Earlier this week, Jersey City, New Jersey Mayor Steven Fulop signed a city ordinance that requires employers to provide sick leave to their employees with sick time – paid sick time if the employer has 10 or more employees, unpaid sick time for smaller employees at smaller businesses. You can read the full ordinance here. Many people have asked why such an ordinance is necessary, assuming that the law already requires employers to allow employees limited time off work when they are sick.
Georgia law does not require employers to give their employees any sick or vacation time, paid or unpaid. However, many employers do have policies providing such leave to employees under certain circumstances. Employers have significant discretion in crafting these policies, and common restrictions include limiting the amount of leave that can be accrued over time, making employees ineligible to accrue or use leave until they have completed a probationary period of a certain duration, and implementing “use it or lose it” policies that prevent accrued leave from rolling over from year to year. Likewise, an employer is allowed to choose whether to pay employees for accrued but unused leave upon separation of employment, whether due to the employee resigning or being fired.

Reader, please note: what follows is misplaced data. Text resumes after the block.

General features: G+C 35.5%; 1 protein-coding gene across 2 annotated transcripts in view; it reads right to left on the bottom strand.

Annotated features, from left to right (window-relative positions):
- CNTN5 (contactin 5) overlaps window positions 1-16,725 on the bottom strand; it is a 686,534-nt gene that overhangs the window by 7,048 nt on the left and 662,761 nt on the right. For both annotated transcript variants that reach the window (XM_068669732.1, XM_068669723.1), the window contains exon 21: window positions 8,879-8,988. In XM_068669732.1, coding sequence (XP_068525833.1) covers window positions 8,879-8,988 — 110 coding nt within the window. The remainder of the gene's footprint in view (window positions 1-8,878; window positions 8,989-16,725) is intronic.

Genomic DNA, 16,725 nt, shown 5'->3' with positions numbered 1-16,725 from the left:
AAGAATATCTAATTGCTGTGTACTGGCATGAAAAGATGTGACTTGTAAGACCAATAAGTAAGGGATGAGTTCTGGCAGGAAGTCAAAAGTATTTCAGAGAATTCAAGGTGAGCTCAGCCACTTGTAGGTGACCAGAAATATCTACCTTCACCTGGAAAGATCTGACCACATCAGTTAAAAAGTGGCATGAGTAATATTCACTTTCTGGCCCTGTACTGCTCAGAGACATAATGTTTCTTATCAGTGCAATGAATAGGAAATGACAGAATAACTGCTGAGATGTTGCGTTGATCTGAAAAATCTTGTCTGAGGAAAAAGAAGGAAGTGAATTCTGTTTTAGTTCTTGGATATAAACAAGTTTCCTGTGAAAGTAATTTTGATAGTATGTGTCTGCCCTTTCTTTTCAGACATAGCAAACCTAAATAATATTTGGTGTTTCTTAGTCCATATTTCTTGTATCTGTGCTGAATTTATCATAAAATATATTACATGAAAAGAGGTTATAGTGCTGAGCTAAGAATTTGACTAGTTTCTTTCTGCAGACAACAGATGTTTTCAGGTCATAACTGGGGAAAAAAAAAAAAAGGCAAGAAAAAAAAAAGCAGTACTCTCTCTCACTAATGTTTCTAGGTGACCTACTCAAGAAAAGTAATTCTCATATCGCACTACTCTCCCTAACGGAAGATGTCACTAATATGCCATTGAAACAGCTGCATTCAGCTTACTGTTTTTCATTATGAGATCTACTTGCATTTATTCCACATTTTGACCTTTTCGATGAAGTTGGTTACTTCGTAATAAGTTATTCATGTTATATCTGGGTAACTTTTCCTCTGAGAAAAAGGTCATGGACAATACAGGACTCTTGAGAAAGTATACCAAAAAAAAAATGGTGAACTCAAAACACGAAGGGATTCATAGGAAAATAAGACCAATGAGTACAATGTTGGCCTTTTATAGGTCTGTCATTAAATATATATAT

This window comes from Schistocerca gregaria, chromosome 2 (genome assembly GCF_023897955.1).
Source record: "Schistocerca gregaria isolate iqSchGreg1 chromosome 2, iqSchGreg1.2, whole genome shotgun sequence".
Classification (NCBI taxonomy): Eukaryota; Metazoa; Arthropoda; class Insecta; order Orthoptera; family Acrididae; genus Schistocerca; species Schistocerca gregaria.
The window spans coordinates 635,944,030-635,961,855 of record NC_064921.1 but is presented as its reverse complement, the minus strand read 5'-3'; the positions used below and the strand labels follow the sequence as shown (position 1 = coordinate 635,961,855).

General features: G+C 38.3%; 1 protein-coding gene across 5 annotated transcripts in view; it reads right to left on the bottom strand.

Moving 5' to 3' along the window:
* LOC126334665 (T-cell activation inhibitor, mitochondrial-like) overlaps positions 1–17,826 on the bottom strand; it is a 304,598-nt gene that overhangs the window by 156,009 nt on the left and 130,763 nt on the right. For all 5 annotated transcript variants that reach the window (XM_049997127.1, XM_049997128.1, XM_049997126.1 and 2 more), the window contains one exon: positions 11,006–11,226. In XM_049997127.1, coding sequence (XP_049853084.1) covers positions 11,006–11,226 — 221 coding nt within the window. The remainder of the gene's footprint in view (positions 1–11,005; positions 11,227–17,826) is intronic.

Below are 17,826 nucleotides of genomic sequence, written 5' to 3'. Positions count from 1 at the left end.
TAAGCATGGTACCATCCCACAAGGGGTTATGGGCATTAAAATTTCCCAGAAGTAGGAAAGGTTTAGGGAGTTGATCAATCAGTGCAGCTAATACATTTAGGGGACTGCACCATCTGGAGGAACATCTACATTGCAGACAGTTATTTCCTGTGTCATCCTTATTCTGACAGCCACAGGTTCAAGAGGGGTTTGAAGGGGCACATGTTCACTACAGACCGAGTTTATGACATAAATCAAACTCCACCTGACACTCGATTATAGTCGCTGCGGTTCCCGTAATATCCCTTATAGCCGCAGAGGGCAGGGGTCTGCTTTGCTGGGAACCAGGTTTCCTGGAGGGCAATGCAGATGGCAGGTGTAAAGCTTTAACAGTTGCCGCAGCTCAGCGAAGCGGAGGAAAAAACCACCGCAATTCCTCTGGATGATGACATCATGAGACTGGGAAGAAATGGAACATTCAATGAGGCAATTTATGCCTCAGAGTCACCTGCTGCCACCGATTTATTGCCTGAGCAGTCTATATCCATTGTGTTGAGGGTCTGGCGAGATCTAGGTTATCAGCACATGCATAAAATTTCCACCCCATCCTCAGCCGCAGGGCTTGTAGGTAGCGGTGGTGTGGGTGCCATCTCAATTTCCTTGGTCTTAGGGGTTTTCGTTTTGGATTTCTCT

Where an employer has a policy regarding leave, it must comply with the terms of the policy. If an employer states that an employee is entitled to a certain amount of leave but fails to honor that policy, the employee may have legal recourse against the employer for breach of contract. If the employer selectively enforces the policy – for example, if male employees are permitted to take more leave than female employees – this can form the basis of an employment discrimination claim.
Importantly, the type of leave discussed in this article is distinct from maternity leave or leave taken pursuant to federal statutes, such as the Family and Medical Leave Act (“FMLA”). The FMLA applies to many public and private employers in Georgia and entitles employees to a total of 12 workweeks of unpaid leave in a 12-month period if certain conditions are satisfied. Even the FMLA, however, does not require that any of that leave be paid time off. You can read the U.S. Department of Labor’s “Employee’s Guide to the Family and Medical Leave Act” here.
If you have questions about your rights as an employee, the Georgia employment law attorneys at Parks, Chesin & Walbert are available to speak with you. Fill out the form to your right or call (404) 873-8000. We represent clients throughout the state on all types of claims arising from the employment relationship.